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What is a Red Herring in IPOs?

By Brian O'Connell · August 09, 2021 · 4 minute read

We’re here to help! First and foremost, SoFi Learn strives to be a beneficial resource to you as you navigate your financial journey. Read more We develop content that covers a variety of financial topics. Sometimes, that content may include information about products, features, or services that SoFi does not provide. We aim to break down complicated concepts, loop you in on the latest trends, and keep you up-to-date on the stuff you can use to help get your money right. Read less

What is a Red Herring in IPOs?

The term “red herring” usually refers to a misleading clue or statement, but it has a different meaning on Wall Street. For investors, a red herring is a preliminary prospectus filed by a company that’s planning an initial public offering (IPO).

A red herring IPO stock has both investment and regulatory implications for newly-minted IPO companies and any investors who may be interested in steering some portfolio cash into these companies.

What is an IPO Red Herring?

To better understand a red herring in IPOs, investors need to understand both the IPO and accompanying investment prospectus.

IPOs, Explained

An initial public offering is the process through which a private company goes public, with shares of the company’s stock available to the investing public. The term “initial public offering” simply refers to a new stock issuance, which allows corporations to raise money through the sale of company stock.

Recommended: A Guide to Tech IPOs

Investment Prospectus, Explained

When a company transitions from a private company to public stock issuance, they must file a prospectus, a formal document sharing their financial picture with the Securities and Exchange Commission (SEC). That prospectus helps potential investors make good investment decisions based on the information included in the prospectus. A prospectus doesn’t just cover stocks – it’s also required for bonds and mutual funds.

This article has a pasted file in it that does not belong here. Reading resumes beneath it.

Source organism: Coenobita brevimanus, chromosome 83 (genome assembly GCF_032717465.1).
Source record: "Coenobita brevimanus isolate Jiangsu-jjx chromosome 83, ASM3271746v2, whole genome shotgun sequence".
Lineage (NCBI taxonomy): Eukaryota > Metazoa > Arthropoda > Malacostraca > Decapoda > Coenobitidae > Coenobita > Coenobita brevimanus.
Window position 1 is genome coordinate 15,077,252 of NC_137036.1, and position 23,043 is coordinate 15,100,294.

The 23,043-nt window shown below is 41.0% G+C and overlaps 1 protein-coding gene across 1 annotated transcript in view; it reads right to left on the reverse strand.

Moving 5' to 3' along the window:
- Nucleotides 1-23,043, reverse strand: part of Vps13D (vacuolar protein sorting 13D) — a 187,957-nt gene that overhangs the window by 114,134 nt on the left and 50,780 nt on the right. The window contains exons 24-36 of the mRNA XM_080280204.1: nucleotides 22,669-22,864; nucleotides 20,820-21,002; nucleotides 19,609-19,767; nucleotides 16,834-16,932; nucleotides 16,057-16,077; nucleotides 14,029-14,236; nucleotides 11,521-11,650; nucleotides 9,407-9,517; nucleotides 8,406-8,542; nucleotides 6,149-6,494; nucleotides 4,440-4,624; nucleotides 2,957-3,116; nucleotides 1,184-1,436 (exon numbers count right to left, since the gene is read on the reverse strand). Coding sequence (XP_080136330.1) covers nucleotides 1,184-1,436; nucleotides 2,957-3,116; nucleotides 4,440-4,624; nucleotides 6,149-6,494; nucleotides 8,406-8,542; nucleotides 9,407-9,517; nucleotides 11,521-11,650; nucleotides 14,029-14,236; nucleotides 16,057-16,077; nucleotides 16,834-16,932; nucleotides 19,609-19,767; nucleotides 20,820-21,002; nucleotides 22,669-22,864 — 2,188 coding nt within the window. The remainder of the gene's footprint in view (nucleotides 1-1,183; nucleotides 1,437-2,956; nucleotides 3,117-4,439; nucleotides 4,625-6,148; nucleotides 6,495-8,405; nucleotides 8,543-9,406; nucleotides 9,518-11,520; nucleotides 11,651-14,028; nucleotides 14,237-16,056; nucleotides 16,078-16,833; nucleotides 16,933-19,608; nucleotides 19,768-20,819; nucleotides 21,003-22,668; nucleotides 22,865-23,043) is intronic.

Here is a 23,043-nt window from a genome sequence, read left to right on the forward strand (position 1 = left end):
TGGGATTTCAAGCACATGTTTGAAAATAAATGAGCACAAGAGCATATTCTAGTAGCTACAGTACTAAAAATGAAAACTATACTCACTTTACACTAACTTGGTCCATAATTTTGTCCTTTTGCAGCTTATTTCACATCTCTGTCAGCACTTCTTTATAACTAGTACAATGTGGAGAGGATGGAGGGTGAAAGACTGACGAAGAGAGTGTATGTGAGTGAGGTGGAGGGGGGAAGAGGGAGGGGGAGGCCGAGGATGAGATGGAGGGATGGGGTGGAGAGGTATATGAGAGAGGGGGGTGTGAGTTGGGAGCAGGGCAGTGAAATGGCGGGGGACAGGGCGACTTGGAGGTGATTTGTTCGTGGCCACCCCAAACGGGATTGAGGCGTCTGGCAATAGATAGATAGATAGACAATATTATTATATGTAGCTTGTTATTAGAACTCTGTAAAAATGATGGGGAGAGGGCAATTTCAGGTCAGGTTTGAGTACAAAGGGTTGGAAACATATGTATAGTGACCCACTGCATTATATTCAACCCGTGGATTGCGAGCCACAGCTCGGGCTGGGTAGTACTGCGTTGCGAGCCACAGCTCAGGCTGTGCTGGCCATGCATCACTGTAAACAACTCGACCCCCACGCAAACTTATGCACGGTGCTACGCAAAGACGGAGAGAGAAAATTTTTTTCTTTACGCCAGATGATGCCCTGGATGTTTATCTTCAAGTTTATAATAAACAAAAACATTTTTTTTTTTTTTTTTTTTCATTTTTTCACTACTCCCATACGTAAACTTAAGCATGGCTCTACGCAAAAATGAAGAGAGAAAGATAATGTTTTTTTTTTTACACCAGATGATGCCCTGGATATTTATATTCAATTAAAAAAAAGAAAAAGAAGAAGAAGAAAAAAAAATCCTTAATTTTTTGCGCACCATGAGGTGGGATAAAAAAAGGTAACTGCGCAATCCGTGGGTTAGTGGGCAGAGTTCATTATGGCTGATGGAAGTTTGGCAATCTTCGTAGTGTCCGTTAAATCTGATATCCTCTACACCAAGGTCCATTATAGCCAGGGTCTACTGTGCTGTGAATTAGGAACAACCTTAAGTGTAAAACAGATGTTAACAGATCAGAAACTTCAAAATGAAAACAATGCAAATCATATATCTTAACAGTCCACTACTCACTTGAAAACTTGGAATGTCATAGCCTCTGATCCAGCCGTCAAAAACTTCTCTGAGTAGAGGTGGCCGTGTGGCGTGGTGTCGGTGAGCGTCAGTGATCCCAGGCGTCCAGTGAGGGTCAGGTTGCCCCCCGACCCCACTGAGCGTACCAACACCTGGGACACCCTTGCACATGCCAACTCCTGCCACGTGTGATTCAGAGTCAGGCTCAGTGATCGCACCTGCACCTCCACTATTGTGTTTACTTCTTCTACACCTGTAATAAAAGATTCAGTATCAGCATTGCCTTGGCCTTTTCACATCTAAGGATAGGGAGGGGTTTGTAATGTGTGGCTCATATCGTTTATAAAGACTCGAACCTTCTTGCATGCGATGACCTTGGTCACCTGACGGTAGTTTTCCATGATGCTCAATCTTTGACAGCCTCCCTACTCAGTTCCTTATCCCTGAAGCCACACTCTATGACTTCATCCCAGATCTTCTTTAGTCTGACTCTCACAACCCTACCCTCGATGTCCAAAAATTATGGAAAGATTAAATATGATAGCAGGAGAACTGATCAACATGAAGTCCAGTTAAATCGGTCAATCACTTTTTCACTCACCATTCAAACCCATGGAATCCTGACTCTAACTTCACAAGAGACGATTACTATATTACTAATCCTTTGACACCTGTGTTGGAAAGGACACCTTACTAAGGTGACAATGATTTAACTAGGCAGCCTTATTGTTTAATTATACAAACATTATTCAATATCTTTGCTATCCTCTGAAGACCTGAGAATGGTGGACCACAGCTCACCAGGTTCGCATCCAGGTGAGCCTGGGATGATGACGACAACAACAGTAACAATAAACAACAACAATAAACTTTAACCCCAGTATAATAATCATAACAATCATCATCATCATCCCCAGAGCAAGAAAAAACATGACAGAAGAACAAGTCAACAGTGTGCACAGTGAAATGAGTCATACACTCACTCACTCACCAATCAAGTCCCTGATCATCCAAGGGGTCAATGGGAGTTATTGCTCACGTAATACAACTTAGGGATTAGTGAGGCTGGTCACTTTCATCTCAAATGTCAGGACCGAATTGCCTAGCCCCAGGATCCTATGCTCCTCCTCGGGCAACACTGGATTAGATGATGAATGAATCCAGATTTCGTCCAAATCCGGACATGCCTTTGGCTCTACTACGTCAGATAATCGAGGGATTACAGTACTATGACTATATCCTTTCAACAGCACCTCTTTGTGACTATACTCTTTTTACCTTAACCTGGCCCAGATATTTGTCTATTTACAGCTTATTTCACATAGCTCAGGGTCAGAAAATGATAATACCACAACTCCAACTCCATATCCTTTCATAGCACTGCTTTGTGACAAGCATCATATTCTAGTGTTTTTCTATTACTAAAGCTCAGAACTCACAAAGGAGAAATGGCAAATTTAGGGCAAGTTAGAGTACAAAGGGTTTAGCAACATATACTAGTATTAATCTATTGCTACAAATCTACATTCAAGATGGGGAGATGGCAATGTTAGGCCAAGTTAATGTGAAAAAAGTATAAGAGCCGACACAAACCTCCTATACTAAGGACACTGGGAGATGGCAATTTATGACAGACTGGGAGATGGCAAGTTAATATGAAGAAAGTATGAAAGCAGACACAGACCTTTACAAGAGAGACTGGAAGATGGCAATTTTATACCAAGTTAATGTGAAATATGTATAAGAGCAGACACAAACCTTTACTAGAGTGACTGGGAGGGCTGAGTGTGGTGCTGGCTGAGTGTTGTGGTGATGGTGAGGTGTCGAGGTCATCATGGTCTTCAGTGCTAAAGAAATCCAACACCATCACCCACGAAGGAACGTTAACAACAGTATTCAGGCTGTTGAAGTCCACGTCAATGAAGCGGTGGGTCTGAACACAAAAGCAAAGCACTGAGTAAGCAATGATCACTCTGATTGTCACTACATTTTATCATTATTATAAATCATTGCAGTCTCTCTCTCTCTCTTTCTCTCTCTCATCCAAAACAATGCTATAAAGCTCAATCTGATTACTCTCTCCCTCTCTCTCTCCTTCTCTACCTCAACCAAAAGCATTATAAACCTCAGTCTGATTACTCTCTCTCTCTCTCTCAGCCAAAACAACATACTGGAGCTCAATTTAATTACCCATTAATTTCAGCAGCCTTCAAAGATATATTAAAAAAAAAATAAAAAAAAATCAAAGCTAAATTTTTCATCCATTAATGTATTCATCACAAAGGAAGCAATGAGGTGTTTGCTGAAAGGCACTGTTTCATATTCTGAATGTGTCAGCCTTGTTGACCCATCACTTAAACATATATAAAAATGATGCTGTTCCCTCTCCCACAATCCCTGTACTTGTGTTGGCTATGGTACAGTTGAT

Red Herring, Explained

A red herring combines both an IPO and an investment prospectus. A red herring in a preliminary prospectus filed before the actual prospectus is completed (it’s the first prospectus investors see.) Companies file their red herring prospectus for review with the SEC.

A red herring provides information on an IPO company, including coverage of its operations, total estimated IPO amount, management and competitive market standing. But it does not delve into the company’s financial information.

A traditional prospectus would normally include the IPO share price and the number of shares made available to investors when the IPO commences. Still, the red herring prospectus contains a lot of the information that investors would want to know if they’re thinking about purchasing an IPO stock.

The more information that investors can collect about a stock, the better understanding they’ll have about whether it fits with their portfolio strategy and what type of investment risk they might need to consider.

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How a Red Herring Works

Prospectuses are dynamic and change regularly, as new information comes forth. So, an investment prospectus will likely have multiple drafts before a final draft is released after SEC review.

In a red herring document, the prospectus is incomplete and noted as such, with the word “Red Herring” included on the prospectus cover. That disclaimer lets readers know not only that the prospectus is incomplete, but also that the company has filed for an upcoming IPO. The term “red herring” refers to both the initial prospectus and the subsequent drafts.

Additionally, a stock cannot complete its IPO until it fulfills the registration statement process, which is a primary reason why a red herring IPO doesn’t include a stock price or the number of shares traded.